Apple explains: What to do before selling or giving away your Mac

Apple today posted a support document explaining what to do before you sell or giving away your Mac and how to back up and remove your data from your computer to keep the data safe:

Important: Do not manually delete contacts, calendars, reminders, documents, photo streams, or any other iCloud data while signed in to your iCloud account. Doing so will not only delete that information from your Mac, but will also delete it from the iCloud servers and any other devices you also sync with iCloud. Instead, follow the steps below to remove your iCloud account from your Mac and leave your iCloud data intact on your other devices.

1. Deauthorize your computer from iTunes (if applicable).
2. Back up your data.
3. If enabled, turn off Find My Mac and sign out of iCloud. To turn off the iCloud service on your Mac:
• Choose System Preferences > iCloud.
• Deselect Find My Mac to disconnect your devices from iCloud.
• Click the Sign Out button on the left side.
• The system automatically removes iCloud data from your Mac.
4. Reformat your hard drive with Disk Utility to erase all stored data and then reinstall OS X on your computer.

Optional: If you want to return your Mac to its original “out-of-the-box” state, so the new owner can set up the computer with the Mac OS X Setup Assistant, follow these steps:

1. After you reformat your hard drive and reinstall OS X, the Setup Assistant automatically starts and displays the Welcome screen that prompts you to choose your country or region. Do not continue with the setup of your system.
2. Press Command-Q to shut down your Mac.
Your Mac is now ready for its new owner. When the Mac is turned on for the first time, the Setup Assistant will guide the new owner through the setup process.

More info in the source article here.


  1. Now that I see it all laid out, step by step, I wonder – couldn’t Apple just automate the whole process? Click on “I’m selling this Mac”, then it disconnects your computer from iTunes, iCloud, Find My Mac, runs a final Time Machine backup, then securely erases everything potentially sensitive and reinstalls the OS? Apple automating it would make it easier for everyone, and an regular Joe could do it without worrying so much about messing it up.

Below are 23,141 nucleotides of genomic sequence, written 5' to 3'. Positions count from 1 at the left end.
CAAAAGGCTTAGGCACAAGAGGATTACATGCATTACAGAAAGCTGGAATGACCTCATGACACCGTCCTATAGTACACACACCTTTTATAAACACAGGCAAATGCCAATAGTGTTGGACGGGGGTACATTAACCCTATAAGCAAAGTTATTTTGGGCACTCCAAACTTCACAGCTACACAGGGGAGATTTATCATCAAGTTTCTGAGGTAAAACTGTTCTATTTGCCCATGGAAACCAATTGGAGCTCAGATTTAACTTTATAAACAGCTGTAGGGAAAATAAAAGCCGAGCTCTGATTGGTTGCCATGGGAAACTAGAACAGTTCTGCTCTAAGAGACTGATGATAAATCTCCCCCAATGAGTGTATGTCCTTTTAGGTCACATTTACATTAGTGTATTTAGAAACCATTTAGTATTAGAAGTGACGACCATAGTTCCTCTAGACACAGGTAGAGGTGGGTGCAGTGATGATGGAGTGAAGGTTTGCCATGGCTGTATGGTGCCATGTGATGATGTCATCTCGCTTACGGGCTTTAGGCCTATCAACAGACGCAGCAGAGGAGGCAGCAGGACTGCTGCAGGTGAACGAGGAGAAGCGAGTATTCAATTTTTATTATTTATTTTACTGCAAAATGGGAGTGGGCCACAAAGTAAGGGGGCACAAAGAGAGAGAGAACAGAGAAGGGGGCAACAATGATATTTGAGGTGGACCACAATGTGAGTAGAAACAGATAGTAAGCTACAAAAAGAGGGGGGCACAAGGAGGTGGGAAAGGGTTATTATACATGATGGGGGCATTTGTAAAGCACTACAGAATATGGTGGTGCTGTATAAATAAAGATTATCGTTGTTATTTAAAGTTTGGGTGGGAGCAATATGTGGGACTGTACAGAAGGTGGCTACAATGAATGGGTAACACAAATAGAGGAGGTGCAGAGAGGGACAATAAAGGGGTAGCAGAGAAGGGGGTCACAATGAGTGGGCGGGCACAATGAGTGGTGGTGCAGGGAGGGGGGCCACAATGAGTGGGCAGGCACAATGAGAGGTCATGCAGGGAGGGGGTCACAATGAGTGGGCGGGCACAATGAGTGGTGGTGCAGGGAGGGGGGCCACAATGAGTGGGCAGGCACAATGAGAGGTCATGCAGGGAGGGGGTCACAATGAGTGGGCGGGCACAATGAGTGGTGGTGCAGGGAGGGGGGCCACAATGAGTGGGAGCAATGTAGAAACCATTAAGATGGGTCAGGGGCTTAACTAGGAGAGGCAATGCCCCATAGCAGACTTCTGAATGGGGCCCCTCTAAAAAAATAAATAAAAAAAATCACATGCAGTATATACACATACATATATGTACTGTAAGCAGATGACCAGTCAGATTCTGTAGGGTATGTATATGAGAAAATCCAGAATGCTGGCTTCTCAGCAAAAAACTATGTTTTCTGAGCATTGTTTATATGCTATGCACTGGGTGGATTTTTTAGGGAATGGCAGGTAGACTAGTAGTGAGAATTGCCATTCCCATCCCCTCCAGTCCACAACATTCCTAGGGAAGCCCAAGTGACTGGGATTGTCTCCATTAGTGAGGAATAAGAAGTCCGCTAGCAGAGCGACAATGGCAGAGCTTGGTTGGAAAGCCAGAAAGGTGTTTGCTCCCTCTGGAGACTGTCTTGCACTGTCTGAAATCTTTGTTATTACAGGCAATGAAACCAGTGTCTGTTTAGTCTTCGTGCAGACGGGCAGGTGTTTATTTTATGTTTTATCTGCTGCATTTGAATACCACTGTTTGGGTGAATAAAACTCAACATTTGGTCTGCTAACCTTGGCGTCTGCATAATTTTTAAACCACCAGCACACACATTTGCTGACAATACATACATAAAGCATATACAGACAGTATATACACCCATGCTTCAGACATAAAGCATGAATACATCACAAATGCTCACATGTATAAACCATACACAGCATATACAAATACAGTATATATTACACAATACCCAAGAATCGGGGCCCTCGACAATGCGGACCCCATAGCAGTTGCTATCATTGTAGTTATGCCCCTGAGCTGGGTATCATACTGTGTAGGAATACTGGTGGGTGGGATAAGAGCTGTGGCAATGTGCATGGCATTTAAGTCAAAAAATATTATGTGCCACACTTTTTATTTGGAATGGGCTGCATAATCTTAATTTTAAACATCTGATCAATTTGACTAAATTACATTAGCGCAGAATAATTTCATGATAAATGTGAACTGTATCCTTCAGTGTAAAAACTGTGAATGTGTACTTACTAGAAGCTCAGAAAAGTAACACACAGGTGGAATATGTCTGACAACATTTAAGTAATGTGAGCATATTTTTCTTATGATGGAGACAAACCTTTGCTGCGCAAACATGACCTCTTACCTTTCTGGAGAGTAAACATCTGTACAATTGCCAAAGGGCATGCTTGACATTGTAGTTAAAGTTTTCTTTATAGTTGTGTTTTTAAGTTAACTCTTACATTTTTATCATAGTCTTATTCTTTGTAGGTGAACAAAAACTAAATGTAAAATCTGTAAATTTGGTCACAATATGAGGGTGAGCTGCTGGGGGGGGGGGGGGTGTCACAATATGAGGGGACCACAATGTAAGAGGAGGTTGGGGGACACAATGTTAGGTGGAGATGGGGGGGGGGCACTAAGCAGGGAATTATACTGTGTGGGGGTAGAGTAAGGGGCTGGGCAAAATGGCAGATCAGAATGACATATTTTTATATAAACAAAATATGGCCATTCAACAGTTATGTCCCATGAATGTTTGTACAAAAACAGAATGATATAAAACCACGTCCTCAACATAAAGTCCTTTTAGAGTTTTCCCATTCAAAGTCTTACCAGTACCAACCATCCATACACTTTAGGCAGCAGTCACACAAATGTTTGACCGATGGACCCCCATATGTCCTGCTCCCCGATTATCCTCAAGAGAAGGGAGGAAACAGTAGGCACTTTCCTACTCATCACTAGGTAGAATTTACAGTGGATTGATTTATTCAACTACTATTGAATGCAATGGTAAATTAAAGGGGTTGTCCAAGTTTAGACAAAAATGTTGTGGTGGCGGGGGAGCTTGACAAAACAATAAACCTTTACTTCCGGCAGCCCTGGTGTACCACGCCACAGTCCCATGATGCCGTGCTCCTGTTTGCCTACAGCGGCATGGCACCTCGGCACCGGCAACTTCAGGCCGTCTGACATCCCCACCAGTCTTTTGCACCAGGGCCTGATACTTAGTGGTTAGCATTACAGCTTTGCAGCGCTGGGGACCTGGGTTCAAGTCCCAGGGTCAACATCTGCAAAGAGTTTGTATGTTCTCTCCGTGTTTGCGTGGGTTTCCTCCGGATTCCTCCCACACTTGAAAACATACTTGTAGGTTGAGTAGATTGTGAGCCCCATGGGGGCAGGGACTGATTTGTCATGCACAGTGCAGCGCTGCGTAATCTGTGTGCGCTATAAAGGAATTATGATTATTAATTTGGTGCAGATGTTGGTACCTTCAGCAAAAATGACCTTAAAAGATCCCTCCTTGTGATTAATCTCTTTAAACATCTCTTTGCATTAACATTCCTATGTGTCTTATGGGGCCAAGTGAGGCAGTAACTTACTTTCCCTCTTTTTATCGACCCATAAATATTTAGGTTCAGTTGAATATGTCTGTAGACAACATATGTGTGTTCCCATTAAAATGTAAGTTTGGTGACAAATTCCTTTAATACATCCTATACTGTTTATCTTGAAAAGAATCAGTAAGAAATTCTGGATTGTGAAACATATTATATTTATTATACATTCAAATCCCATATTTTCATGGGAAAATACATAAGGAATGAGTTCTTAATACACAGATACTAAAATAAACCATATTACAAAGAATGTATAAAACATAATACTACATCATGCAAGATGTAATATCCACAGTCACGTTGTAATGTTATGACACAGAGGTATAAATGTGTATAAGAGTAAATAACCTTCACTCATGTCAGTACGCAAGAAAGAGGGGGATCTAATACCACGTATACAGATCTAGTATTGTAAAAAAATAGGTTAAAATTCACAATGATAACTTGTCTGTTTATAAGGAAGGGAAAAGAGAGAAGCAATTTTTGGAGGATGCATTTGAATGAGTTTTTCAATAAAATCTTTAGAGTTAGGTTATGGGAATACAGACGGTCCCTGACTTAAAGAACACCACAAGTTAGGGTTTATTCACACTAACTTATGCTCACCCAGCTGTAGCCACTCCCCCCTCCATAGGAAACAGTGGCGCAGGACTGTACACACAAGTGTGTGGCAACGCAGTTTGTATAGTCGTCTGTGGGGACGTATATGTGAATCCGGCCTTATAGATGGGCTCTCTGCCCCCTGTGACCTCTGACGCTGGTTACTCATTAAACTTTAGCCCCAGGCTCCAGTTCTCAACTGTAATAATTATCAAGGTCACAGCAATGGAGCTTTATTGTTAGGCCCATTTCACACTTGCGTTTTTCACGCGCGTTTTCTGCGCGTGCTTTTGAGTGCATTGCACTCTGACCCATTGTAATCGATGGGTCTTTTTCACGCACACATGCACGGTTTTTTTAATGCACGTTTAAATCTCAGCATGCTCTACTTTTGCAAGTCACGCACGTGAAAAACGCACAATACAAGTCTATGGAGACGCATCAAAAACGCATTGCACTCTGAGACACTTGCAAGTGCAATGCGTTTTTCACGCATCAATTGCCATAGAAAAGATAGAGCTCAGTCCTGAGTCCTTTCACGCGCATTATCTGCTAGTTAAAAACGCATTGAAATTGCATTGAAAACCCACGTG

Anyway, it’s nice of Apple to provide this guide.

      1. They’d have to click “I understand this means erasing everything” a couple times, at the beginning and right before the actual erasing, and an extra stern warning if they don’t have a Time Machine backup. Someone will still try to sue but their case would be very unsubstantial. Selling a machine, anyway, also leads to losing all data that wasn’t backed up.

  2. 5. Let the NSA know.

    There must be a web page for that. Oh wait…they’ll just “know” about it already. Never mind. That’s why it’s not in the list.

    1. I am hoping my iMac 2011 model will last for at least 8 years. It will probably be the last desktop model I will own. Printing out the article on the Apple support for the Redding Mac User Group. Everyone should know how to do this.

  3. I don’t really care for it to be “automated”. There’s not even 10 steps in the list above. I’m sure any person can handle those simple steps. Otherwise they shouldn’t be using a computer. I really don’t care to have everything automated for me. As an adult I can take care of myself.

    1. So that includes disabled and elderly does it. In my opinion being able to do certain things doesn’t make you an adult. Relating in a mature manner goes some way towards it. I am really finding it hard not to be immature about your attitude. But that is a normal natural human emotion. I find it hard but I try. It’s really nice when someone makes life easier.

  4. It shows that some apple users are idiots and don’t know how to use their beloved toys. It shows that some apple lovers are blind and swing wildly at their comrades empty sculls. Can you hear the echo?

  5. I’ve just been through this process for a four-hard-drive MacPro 1,1. What they missed out from the article was the secure erase option, ie don’t just reformat the disk, but over-write the data on it with meaningless junk as well. This is time consuming – it’s taken me days to do 7-pass rewrites on four hard-drives – but it is the best and most secure option.

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